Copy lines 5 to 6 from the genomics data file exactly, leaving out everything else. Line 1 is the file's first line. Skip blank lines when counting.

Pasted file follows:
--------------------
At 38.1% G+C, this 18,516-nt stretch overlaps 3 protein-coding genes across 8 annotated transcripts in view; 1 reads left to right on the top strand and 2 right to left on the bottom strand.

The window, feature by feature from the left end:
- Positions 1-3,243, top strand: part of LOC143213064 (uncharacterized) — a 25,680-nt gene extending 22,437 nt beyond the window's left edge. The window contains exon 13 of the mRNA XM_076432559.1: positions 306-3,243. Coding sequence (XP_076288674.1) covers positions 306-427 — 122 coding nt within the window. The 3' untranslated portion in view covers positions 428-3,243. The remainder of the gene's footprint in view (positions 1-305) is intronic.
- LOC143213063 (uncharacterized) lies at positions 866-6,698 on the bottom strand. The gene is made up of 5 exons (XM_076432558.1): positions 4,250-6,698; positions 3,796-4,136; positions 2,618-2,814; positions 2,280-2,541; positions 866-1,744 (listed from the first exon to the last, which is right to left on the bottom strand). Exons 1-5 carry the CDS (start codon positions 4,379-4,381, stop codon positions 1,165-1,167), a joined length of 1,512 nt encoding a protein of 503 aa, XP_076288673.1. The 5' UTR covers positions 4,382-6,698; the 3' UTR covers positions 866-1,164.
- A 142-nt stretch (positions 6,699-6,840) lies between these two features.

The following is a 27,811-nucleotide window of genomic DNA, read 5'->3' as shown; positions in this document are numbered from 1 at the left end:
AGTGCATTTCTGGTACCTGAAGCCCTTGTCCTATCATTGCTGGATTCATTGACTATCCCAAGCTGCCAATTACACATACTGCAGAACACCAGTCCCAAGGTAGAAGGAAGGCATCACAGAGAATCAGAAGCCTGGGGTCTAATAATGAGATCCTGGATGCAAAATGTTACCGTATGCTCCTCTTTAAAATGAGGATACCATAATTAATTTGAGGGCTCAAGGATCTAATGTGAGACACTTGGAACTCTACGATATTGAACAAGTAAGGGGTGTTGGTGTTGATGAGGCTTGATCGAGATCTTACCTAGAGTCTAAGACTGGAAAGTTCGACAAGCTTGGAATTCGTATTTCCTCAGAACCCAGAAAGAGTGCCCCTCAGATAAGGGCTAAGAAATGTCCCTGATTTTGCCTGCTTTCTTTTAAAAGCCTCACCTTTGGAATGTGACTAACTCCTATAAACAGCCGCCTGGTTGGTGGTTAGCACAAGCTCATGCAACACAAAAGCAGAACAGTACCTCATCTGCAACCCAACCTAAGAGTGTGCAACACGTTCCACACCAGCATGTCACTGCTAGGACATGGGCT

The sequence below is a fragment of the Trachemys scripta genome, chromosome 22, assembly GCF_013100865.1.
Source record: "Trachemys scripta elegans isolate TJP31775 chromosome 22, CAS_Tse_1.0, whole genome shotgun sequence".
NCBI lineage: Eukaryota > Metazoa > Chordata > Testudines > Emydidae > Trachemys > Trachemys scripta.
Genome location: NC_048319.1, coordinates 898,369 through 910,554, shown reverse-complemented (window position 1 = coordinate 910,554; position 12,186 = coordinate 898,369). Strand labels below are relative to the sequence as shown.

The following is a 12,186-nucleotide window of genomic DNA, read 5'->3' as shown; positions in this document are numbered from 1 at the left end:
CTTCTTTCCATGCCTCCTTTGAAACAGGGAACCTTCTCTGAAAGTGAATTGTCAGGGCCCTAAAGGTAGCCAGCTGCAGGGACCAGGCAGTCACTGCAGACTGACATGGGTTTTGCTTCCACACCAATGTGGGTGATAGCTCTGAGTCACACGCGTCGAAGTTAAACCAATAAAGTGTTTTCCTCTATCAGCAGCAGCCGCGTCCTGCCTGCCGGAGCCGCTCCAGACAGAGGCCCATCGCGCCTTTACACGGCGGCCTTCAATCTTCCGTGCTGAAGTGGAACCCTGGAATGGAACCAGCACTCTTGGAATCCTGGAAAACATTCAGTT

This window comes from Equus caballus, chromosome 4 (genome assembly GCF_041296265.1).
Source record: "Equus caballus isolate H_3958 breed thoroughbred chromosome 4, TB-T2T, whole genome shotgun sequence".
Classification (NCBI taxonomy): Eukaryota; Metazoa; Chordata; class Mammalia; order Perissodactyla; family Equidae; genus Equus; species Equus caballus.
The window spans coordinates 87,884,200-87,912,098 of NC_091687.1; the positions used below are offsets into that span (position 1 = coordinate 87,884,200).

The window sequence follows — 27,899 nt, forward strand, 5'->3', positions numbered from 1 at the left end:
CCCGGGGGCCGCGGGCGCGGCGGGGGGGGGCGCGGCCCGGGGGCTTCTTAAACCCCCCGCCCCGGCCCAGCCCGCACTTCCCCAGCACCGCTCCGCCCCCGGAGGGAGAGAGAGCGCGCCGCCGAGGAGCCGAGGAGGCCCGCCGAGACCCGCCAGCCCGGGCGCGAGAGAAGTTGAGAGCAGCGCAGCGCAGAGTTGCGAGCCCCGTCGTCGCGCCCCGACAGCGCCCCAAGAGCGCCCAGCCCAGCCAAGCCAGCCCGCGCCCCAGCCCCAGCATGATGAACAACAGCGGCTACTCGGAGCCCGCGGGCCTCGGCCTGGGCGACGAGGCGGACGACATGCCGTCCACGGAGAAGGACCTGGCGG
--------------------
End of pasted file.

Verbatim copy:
- A 142-nt stretch (positions 6,699-6,840) lies between these two features.

The following is a 27,811-nucleotide window of genomic DNA, read 5'->3' as shown; positions in this document are numbered from 1 at the left end: